Beverly Bayne (born Pearl Beverly Bain) (November 11, 1894 – August 18, 1982) was an American actress who appeared in silent films beginning in 1910 in Chicago, Illinois, where she worked for Essanay Studios.
Bayne in 1924
|Born||November 11, 1894|
Minneapolis, Minnesota, U.S.
|Died||August 18, 1982 (aged 87)|
Scottsdale, Arizona, U.S.
|Occupation||Stage, film actress|
(m. 1918; div. 1925)
Charles T. Hvass
(m. 1937; div. 1944)
Born in Minneapolis, Minnesota, she moved to Chicago when she was six. She stayed there for a time, and in Philadelphia, Pennsylvania, before she settled in Chicago. She was sixteen when by curiosity she happened by the Essanay Studios. She was told she had a camera face. She began working there at a salary of $35/week. It was soon increased to $75 a week ($2,100 today). In a few years the actress was earning $350 weekly.
Her first films were The Rivals and The Loan Shark, both in 1912. She played the feminine lead in the latter. Under contract to Essanay at this time was Gloria Swanson. It is said that Swanson wept because her eyes were blue and not brown as were Bayne's. Brown eyes were considered preferable for photography then. Other actors on the lot were Wallace Beery, Charlie Chaplin, and Francis X. Bushman. Bushman demanded Beverly as his female lead, and soon they were a romantic duo, appearing in 24 films. Their first film together was Pennington's Choice (1915). In 1916 the couple made Romeo and Juliet, which generated a sizeable profit. Bushman and Bayne were married in 1918, only three days after Bushman divorced his wife.
Bayne and Bushman left Essanay and made films for Metro Pictures from 1916–1918 and are credited as the first romantic team in film. In 1919-1920 the couple starred in a play, The Master Thief, based on a story by Richard Washburn Child, which did well. Later they appeared in vaudeville and as guest stars in dramatic stock.
Eventually the two drifted apart. Bayne and Bushman divorced in 1925, and her career went into decline after that. Soon both she and Bushman were out of motion pictures. On reflecting, Bushman believed their demise in films was caused by a new valet who inadvertently snubbed Louis B. Mayer. The movie mogul had called on him during a personal appearance tour. Others contend that the Hollywood establishment disapproved of Bushman divorcing his wife and marrying the much younger Bayne.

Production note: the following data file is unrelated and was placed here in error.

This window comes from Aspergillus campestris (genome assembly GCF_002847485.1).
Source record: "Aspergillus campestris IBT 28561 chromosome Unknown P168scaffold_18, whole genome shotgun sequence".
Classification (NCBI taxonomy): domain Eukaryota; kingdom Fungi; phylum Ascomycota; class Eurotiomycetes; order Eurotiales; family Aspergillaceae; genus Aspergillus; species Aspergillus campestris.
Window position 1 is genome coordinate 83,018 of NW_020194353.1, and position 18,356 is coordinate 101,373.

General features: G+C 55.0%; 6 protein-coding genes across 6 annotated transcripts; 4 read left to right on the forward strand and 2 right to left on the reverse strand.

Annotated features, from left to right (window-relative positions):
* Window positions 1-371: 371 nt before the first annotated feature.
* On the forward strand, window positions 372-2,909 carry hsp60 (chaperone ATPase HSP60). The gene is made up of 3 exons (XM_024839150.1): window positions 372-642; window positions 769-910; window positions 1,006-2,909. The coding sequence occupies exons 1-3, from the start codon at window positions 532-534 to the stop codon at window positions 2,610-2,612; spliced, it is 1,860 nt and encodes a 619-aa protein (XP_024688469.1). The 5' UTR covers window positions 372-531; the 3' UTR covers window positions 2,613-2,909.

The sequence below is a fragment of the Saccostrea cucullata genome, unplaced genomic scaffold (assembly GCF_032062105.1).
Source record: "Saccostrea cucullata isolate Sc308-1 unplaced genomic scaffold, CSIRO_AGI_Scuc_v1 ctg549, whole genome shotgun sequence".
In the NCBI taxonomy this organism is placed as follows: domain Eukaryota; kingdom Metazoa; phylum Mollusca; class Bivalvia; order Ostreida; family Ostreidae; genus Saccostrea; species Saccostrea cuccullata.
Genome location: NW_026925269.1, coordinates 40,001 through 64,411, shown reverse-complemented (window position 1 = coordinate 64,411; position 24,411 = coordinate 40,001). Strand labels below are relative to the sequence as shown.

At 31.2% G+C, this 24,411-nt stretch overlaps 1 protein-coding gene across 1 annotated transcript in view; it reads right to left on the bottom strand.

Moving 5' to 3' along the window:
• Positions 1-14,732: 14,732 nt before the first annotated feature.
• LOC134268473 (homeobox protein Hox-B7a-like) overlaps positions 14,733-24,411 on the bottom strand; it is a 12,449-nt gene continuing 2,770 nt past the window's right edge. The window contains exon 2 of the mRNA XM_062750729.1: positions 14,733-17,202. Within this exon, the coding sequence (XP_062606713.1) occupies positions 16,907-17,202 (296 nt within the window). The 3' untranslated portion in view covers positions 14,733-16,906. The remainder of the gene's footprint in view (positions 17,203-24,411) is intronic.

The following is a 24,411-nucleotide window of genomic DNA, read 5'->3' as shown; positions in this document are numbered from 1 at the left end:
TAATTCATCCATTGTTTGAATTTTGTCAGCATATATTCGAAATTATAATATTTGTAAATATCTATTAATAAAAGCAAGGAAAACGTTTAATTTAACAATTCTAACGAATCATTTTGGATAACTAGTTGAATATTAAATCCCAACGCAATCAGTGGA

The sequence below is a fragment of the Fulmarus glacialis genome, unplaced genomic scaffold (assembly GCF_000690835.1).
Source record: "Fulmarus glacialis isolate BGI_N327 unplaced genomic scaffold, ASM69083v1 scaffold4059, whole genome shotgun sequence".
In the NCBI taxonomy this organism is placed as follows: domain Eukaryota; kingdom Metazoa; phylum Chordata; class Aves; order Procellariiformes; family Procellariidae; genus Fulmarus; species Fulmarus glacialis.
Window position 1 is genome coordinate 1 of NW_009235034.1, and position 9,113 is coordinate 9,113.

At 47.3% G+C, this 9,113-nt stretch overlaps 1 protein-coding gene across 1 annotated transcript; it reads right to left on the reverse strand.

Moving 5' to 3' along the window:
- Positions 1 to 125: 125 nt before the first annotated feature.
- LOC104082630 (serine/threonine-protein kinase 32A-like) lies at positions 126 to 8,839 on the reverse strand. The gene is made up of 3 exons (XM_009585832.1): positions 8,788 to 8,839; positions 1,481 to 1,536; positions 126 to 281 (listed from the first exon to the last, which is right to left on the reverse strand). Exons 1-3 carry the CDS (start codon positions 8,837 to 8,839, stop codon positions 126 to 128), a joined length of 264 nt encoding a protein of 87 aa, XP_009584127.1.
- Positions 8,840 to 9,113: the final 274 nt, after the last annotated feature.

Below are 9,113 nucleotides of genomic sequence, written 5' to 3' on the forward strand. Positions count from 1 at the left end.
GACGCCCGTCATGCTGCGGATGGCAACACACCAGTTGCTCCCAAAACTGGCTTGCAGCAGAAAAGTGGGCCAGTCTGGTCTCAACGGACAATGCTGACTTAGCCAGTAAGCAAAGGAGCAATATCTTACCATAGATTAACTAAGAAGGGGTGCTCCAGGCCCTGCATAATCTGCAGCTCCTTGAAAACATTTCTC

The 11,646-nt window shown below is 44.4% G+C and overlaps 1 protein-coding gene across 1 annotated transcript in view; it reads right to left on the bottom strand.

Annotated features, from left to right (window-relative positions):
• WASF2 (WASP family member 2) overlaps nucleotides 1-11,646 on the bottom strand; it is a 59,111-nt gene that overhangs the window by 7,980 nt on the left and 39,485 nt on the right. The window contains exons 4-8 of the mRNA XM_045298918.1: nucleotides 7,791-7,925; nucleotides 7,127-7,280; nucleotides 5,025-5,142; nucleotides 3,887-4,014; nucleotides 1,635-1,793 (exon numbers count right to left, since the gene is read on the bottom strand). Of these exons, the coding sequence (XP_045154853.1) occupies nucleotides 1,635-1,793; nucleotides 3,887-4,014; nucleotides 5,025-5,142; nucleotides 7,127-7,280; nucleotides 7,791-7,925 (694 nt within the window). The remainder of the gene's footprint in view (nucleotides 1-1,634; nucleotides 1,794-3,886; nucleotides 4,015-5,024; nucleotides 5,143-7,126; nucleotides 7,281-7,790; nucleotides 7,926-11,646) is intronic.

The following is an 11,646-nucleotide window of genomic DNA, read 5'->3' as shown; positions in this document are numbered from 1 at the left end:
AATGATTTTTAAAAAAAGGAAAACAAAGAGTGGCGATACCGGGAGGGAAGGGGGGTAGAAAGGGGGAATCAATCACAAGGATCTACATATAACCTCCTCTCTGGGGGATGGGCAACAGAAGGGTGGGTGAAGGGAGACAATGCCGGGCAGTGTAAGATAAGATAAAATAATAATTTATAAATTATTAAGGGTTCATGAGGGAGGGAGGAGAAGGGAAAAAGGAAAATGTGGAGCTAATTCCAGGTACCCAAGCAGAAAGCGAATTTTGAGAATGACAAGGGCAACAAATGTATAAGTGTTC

Bayne later married Charles T. Hvass, and they lived on a farm in Piscataway, New Jersey.
Her final silent film was Passionate Youth in 1925. Unable to make a comeback, she worked on stage productions and on Broadway throughout the 1930s and 1940s. During the early 1940s, Miss Bayne performed in radio and did an occasional play. During World War II her serious work involved British War Relief.
- The Loan Shark (1912)
- Teaching a Liar a Lesson (1912) (Bushman and Bayne)
- A Soul Reclaimed (1912)
- A Brother's Loyalty (1913) (Bushman and Bayne)
- The Rivals (1912) (Bushman and Bayne)
- A Soul Reclaimed (1912)
- A Good Catch (1912)
- The Legacy of Happiness (1912)
- Billy Changes His Mind (1912)
- The Mis-Sent Letter (1912)
- Springing a Surprise (1912)
- White Roses (1912)
- The Butterfly Net (1912) (Bushman and Bayne)
- The Understudy (1912) Bushman and Bayne)
- The New Church Organ (1912)
- The Old Wedding Dress (1912) (Bushman and Bayne)
- An Adamless Eden (1912)
- The Magic Wand (1912) (Bushman and Bayne)
- The Return of Becky (1912)
- The Hermit (1912)
- Back to the Old Farm (1912)
- Billy McGrath's Love Letters (1912)
- Well Matched (1912)
- The Redemption of Slivers (1912)
- The Snare (1912)
- When Soul Meets Soul (1913) *short
- The Hermit of Lonely Gulch (1913) (Bushman and Bayne)
- Dear Old Girl (1913) (Bushman and Bayne)
- One Wonderful Night (1914) (Bushman and Bayne)
- The Ambition of the Baron (1915) (Bushman and Bayne)
- Graustark (1915) (Bushman and Bayne)
- Pennington's Choice (1915) (Bushman and Bayne)
- Man and His Soul (1916) (Bushman and Bayne)
- A Million A Minute (1916) (Bushman and Bayne)
- A Virginia Romance (1916) (Bushman and Bayne)
- Romeo and Juliet (1916) (Bushman and Bayne)
- The Great Secret (1917) (Bushman and Bayne)
- Their Compact (1917) (Bushman and Bayne)
- The Adopted Son (1917) (Bushman and Bayne)
- Red, White and Blue Blood (1917) (Bushman and Bayne)
- The Voice of Conscience (1917) (Bushman and Bayne)
- Under Suspicion (1918) (Bushman and Bayne)
- The Brass Check (1918) (Bushman and Bayne)
- The Poor Rich Man (1918) (Bushman and Bayne)
- Cyclone Higgins, D.D. (1918) (Bushman and Bayne)
- With Neatness and Dispatch (1918) (Bushman and Bayne)
- Social Quicksands (1918) (Bushman and Bayne)
- A Pair of Cupids (1918) (Bushman and Bayne)
- God's Outlaw (1919) (Bushman and Bayne)
- Modern Marriage (1923) (Bushman and Bayne)
- The Age of Innocence (1924)
- The Tenth Woman (1924)
- Her Marriage Vow (1924)
- Who Cares (1925)
- Passionate Youth (1925)
- The Naked City (1948)
- Lowe, Denise (2014). An Encyclopedic Dictionary of Women in Early American Films: 1895-1930. Routledge. ISBN 9781317718963. Retrieved April 13, 2018.
- Bussel, Max (October 10, 1937). "Old Time Star Movie Actress Becomes Nearby Farmerette". The Central New Jersey Home News. New Jersey, New Brunswick. p. 8. Retrieved March 20, 2020 – via Newspapers.com.
- "Beverly Bayne | Hollywood Walk of Fame". walkoffame.com. Hollywood Chamber of Commerce. Retrieved November 15, 2017.
- Oakland Tribune, "Beverly Bayne Is Still Active", Sunday, September 7, 1941, Page 107.
- Francis X. Bushman A Biography and Filmography. By Richard Maturi and Mary Buckingham Maturi. Jefferson, NC.: McFarland & Company, Inc., 1998.
- Beverly Bayne, Queen of the Movies. By Richard Maturi and Mary Buckingham Maturi. Jefferson, NC.: McFarland & Company, Inc., 2001.
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